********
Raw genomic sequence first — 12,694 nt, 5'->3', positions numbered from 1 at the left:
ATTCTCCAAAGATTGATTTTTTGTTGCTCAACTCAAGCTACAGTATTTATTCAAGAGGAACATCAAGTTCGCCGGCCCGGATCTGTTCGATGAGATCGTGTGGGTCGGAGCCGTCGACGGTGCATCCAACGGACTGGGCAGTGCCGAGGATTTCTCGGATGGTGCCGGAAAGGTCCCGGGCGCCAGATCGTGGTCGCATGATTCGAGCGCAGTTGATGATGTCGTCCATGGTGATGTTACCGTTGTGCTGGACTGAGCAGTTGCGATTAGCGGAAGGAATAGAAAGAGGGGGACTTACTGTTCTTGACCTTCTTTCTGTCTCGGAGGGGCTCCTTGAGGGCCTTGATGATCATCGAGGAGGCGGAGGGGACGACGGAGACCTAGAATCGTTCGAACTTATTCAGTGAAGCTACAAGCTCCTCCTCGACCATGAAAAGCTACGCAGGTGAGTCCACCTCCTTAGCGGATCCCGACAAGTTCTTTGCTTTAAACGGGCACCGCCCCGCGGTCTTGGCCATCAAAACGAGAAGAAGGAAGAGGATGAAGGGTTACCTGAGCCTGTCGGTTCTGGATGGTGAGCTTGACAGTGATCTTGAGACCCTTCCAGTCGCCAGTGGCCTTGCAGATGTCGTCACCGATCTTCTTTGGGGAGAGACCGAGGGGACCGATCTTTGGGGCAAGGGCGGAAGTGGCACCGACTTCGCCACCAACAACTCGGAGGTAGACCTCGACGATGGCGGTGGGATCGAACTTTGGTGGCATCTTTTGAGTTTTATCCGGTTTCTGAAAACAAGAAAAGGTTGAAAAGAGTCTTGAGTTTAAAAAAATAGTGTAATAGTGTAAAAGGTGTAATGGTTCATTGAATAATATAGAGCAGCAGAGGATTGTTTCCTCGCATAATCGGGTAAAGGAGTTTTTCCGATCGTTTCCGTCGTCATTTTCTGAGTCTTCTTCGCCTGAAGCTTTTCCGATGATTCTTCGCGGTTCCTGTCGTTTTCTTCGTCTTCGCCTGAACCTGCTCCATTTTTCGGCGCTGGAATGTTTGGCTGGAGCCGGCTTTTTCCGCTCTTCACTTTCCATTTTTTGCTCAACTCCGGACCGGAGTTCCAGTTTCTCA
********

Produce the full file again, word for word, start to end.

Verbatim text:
Raw genomic sequence first — 12,694 nt, 5'->3', positions numbered from 1 at the left:
ATTCTCCAAAGATTGATTTTTTGTTGCTCAACTCAAGCTACAGTATTTATTCAAGAGGAACATCAAGTTCGCCGGCCCGGATCTGTTCGATGAGATCGTGTGGGTCGGAGCCGTCGACGGTGCATCCAACGGACTGGGCAGTGCCGAGGATTTCTCGGATGGTGCCGGAAAGGTCCCGGGCGCCAGATCGTGGTCGCATGATTCGAGCGCAGTTGATGATGTCGTCCATGGTGATGTTACCGTTGTGCTGGACTGAGCAGTTGCGATTAGCGGAAGGAATAGAAAGAGGGGGACTTACTGTTCTTGACCTTCTTTCTGTCTCGGAGGGGCTCCTTGAGGGCCTTGATGATCATCGAGGAGGCGGAGGGGACGACGGAGACCTAGAATCGTTCGAACTTATTCAGTGAAGCTACAAGCTCCTCCTCGACCATGAAAAGCTACGCAGGTGAGTCCACCTCCTTAGCGGATCCCGACAAGTTCTTTGCTTTAAACGGGCACCGCCCCGCGGTCTTGGCCATCAAAACGAGAAGAAGGAAGAGGATGAAGGGTTACCTGAGCCTGTCGGTTCTGGATGGTGAGCTTGACAGTGATCTTGAGACCCTTCCAGTCGCCAGTGGCCTTGCAGATGTCGTCACCGATCTTCTTTGGGGAGAGACCGAGGGGACCGATCTTTGGGGCAAGGGCGGAAGTGGCACCGACTTCGCCACCAACAACTCGGAGGTAGACCTCGACGATGGCGGTGGGATCGAACTTTGGTGGCATCTTTTGAGTTTTATCCGGTTTCTGAAAACAAGAAAAGGTTGAAAAGAGTCTTGAGTTTAAAAAAATAGTGTAATAGTGTAAAAGGTGTAATGGTTCATTGAATAATATAGAGCAGCAGAGGATTGTTTCCTCGCATAATCGGGTAAAGGAGTTTTTCCGATCGTTTCCGTCGTCATTTTCTGAGTCTTCTTCGCCTGAAGCTTTTCCGATGATTCTTCGCGGTTCCTGTCGTTTTCTTCGTCTTCGCCTGAACCTGCTCCATTTTTCGGCGCTGGAATGTTTGGCTGGAGCCGGCTTTTTCCGCTCTTCACTTTCCATTTTTTGCTCAACTCCGGACCGGAGTTCCAGTTTCTCA